Nucci, one of the founders of the initiative, earned her Ph.D. from SC&I in media studies with a focus on science communication. A trained biologist who began her career as a scientist, she has also worked in the communications department at a biotech company, as a freelance science journalist, and she directed the Health Floor at Liberty Science Center. Her work has been published in Scientific American, among other publications.
Membership in the Initiative is open to anyone who is interested in science communication, Nucci said, even if they don’t do science or science communication, and she said the Initiative is also connected very strongly to the land grant mission at Rutgers. “We owe it to New Jersey residents to give back and provide great science content, information, access, and knowledge. We feel very strongly that the Initiative should be spearheading this effort at Rutgers. Our state is home to many biotech and pharmaceutical companies, so this is the ideal place to do this work.”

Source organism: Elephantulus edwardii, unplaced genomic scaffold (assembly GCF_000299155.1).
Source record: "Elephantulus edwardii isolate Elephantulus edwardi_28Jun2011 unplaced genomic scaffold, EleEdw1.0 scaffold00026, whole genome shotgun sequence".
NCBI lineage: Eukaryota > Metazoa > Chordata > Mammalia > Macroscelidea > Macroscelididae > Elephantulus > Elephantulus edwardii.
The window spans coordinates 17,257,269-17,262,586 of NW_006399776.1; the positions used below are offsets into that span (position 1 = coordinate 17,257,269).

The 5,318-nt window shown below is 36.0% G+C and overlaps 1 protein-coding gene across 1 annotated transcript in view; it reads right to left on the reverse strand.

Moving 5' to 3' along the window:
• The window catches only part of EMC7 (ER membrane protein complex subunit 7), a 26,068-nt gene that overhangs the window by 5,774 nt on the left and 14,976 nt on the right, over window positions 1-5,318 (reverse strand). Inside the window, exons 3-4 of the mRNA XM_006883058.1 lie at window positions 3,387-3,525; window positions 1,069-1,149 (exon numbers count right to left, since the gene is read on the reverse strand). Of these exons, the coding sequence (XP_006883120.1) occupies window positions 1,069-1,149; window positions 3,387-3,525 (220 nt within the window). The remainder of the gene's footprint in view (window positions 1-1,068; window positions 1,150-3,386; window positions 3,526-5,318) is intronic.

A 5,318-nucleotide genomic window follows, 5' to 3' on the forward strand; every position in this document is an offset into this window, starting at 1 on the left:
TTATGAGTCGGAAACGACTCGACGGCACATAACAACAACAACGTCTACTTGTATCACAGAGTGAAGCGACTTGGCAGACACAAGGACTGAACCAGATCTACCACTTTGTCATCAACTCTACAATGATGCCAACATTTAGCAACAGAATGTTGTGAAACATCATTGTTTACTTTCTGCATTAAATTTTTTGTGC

The Initiative has established a virtual speaker/colloquia series for fall 2020 and spring 2021, and SC&I is a sponsor. Yanovitzky said while the Initiative originally planned to host an in-person event to launch the series, it was cancelled due to COVID-19 (although he noted they still plan to have an in-person event in the future, when it is possible).